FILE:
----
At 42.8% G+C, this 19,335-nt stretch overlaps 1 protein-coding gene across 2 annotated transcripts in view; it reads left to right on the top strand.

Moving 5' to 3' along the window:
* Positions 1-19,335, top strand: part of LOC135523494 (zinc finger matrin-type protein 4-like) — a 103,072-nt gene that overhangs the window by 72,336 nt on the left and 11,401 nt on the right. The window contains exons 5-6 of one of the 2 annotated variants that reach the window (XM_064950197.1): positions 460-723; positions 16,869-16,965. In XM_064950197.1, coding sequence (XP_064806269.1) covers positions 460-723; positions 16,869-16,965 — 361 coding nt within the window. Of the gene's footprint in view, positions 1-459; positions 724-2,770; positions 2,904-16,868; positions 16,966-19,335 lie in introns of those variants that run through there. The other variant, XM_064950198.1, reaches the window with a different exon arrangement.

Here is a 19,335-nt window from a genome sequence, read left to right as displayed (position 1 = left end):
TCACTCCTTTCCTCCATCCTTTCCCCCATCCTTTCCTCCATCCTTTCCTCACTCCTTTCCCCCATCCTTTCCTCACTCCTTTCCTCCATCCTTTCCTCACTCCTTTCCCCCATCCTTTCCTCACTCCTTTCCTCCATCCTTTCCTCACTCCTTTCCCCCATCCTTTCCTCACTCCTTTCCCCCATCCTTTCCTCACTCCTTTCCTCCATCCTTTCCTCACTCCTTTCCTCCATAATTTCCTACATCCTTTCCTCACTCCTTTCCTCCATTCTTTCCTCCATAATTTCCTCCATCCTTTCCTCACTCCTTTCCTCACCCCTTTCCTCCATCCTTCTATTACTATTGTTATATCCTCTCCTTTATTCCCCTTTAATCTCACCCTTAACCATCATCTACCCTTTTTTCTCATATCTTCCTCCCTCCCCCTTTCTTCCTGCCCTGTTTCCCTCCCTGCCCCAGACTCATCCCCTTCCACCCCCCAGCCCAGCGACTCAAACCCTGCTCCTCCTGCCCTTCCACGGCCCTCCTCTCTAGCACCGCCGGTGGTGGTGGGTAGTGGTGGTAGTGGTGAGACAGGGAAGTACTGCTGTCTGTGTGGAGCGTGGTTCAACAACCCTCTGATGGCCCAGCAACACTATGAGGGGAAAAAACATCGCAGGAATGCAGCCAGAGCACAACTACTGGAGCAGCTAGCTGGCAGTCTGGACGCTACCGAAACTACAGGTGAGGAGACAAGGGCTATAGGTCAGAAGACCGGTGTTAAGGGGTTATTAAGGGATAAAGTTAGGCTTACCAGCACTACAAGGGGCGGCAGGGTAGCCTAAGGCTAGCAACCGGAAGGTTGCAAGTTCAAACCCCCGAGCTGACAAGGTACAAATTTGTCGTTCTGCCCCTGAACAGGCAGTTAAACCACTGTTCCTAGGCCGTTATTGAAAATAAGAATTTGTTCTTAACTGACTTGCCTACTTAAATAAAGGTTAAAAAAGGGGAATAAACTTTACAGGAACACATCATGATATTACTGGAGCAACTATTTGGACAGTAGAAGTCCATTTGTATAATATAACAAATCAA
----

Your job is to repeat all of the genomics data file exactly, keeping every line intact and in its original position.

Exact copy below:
At 42.8% G+C, this 19,335-nt stretch overlaps 1 protein-coding gene across 2 annotated transcripts in view; it reads left to right on the top strand.

Moving 5' to 3' along the window:
* Positions 1-19,335, top strand: part of LOC135523494 (zinc finger matrin-type protein 4-like) — a 103,072-nt gene that overhangs the window by 72,336 nt on the left and 11,401 nt on the right. The window contains exons 5-6 of one of the 2 annotated variants that reach the window (XM_064950197.1): positions 460-723; positions 16,869-16,965. In XM_064950197.1, coding sequence (XP_064806269.1) covers positions 460-723; positions 16,869-16,965 — 361 coding nt within the window. Of the gene's footprint in view, positions 1-459; positions 724-2,770; positions 2,904-16,868; positions 16,966-19,335 lie in introns of those variants that run through there. The other variant, XM_064950198.1, reaches the window with a different exon arrangement.

Here is a 19,335-nt window from a genome sequence, read left to right as displayed (position 1 = left end):
TCACTCCTTTCCTCCATCCTTTCCCCCATCCTTTCCTCCATCCTTTCCTCACTCCTTTCCCCCATCCTTTCCTCACTCCTTTCCTCCATCCTTTCCTCACTCCTTTCCCCCATCCTTTCCTCACTCCTTTCCTCCATCCTTTCCTCACTCCTTTCCCCCATCCTTTCCTCACTCCTTTCCCCCATCCTTTCCTCACTCCTTTCCTCCATCCTTTCCTCACTCCTTTCCTCCATAATTTCCTACATCCTTTCCTCACTCCTTTCCTCCATTCTTTCCTCCATAATTTCCTCCATCCTTTCCTCACTCCTTTCCTCACCCCTTTCCTCCATCCTTCTATTACTATTGTTATATCCTCTCCTTTATTCCCCTTTAATCTCACCCTTAACCATCATCTACCCTTTTTTCTCATATCTTCCTCCCTCCCCCTTTCTTCCTGCCCTGTTTCCCTCCCTGCCCCAGACTCATCCCCTTCCACCCCCCAGCCCAGCGACTCAAACCCTGCTCCTCCTGCCCTTCCACGGCCCTCCTCTCTAGCACCGCCGGTGGTGGTGGGTAGTGGTGGTAGTGGTGAGACAGGGAAGTACTGCTGTCTGTGTGGAGCGTGGTTCAACAACCCTCTGATGGCCCAGCAACACTATGAGGGGAAAAAACATCGCAGGAATGCAGCCAGAGCACAACTACTGGAGCAGCTAGCTGGCAGTCTGGACGCTACCGAAACTACAGGTGAGGAGACAAGGGCTATAGGTCAGAAGACCGGTGTTAAGGGGTTATTAAGGGATAAAGTTAGGCTTACCAGCACTACAAGGGGCGGCAGGGTAGCCTAAGGCTAGCAACCGGAAGGTTGCAAGTTCAAACCCCCGAGCTGACAAGGTACAAATTTGTCGTTCTGCCCCTGAACAGGCAGTTAAACCACTGTTCCTAGGCCGTTATTGAAAATAAGAATTTGTTCTTAACTGACTTGCCTACTTAAATAAAGGTTAAAAAAGGGGAATAAACTTTACAGGAACACATCATGATATTACTGGAGCAACTATTTGGACAGTAGAAGTCCATTTGTATAATATAACAAATCAA